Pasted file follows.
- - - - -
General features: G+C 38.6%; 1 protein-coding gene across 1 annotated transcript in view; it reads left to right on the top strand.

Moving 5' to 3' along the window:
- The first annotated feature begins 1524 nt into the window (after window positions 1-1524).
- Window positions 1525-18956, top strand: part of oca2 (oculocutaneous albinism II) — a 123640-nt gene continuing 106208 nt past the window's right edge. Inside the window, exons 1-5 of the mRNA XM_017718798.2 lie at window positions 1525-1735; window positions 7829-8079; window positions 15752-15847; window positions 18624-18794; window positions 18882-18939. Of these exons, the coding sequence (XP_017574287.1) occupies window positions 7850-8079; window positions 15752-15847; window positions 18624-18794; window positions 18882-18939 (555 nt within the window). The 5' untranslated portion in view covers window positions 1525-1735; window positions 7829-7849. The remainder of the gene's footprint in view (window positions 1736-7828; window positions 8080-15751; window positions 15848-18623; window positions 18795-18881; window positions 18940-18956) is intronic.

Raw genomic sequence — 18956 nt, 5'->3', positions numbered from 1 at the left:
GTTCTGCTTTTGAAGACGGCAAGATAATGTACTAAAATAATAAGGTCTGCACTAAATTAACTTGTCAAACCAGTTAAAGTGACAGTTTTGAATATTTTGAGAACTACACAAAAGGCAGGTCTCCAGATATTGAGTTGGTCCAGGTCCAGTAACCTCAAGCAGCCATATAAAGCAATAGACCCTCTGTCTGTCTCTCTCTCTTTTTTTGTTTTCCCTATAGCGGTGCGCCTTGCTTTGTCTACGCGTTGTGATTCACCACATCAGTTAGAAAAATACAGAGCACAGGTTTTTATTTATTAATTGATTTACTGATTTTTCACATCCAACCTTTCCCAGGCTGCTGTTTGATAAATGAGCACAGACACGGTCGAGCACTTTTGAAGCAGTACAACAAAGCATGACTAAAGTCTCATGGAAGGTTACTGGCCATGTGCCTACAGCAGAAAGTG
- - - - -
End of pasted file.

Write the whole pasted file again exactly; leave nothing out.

General features: G+C 38.6%; 1 protein-coding gene across 1 annotated transcript in view; it reads left to right on the top strand.

Moving 5' to 3' along the window:
- The first annotated feature begins 1524 nt into the window (after window positions 1-1524).
- Window positions 1525-18956, top strand: part of oca2 (oculocutaneous albinism II) — a 123640-nt gene continuing 106208 nt past the window's right edge. Inside the window, exons 1-5 of the mRNA XM_017718798.2 lie at window positions 1525-1735; window positions 7829-8079; window positions 15752-15847; window positions 18624-18794; window positions 18882-18939. Of these exons, the coding sequence (XP_017574287.1) occupies window positions 7850-8079; window positions 15752-15847; window positions 18624-18794; window positions 18882-18939 (555 nt within the window). The 5' untranslated portion in view covers window positions 1525-1735; window positions 7829-7849. The remainder of the gene's footprint in view (window positions 1736-7828; window positions 8080-15751; window positions 15848-18623; window positions 18795-18881; window positions 18940-18956) is intronic.

Raw genomic sequence — 18956 nt, 5'->3', positions numbered from 1 at the left:
GTTCTGCTTTTGAAGACGGCAAGATAATGTACTAAAATAATAAGGTCTGCACTAAATTAACTTGTCAAACCAGTTAAAGTGACAGTTTTGAATATTTTGAGAACTACACAAAAGGCAGGTCTCCAGATATTGAGTTGGTCCAGGTCCAGTAACCTCAAGCAGCCATATAAAGCAATAGACCCTCTGTCTGTCTCTCTCTCTTTTTTTGTTTTCCCTATAGCGGTGCGCCTTGCTTTGTCTACGCGTTGTGATTCACCACATCAGTTAGAAAAATACAGAGCACAGGTTTTTATTTATTAATTGATTTACTGATTTTTCACATCCAACCTTTCCCAGGCTGCTGTTTGATAAATGAGCACAGACACGGTCGAGCACTTTTGAAGCAGTACAACAAAGCATGACTAAAGTCTCATGGAAGGTTACTGGCCATGTGCCTACAGCAGAAAGTG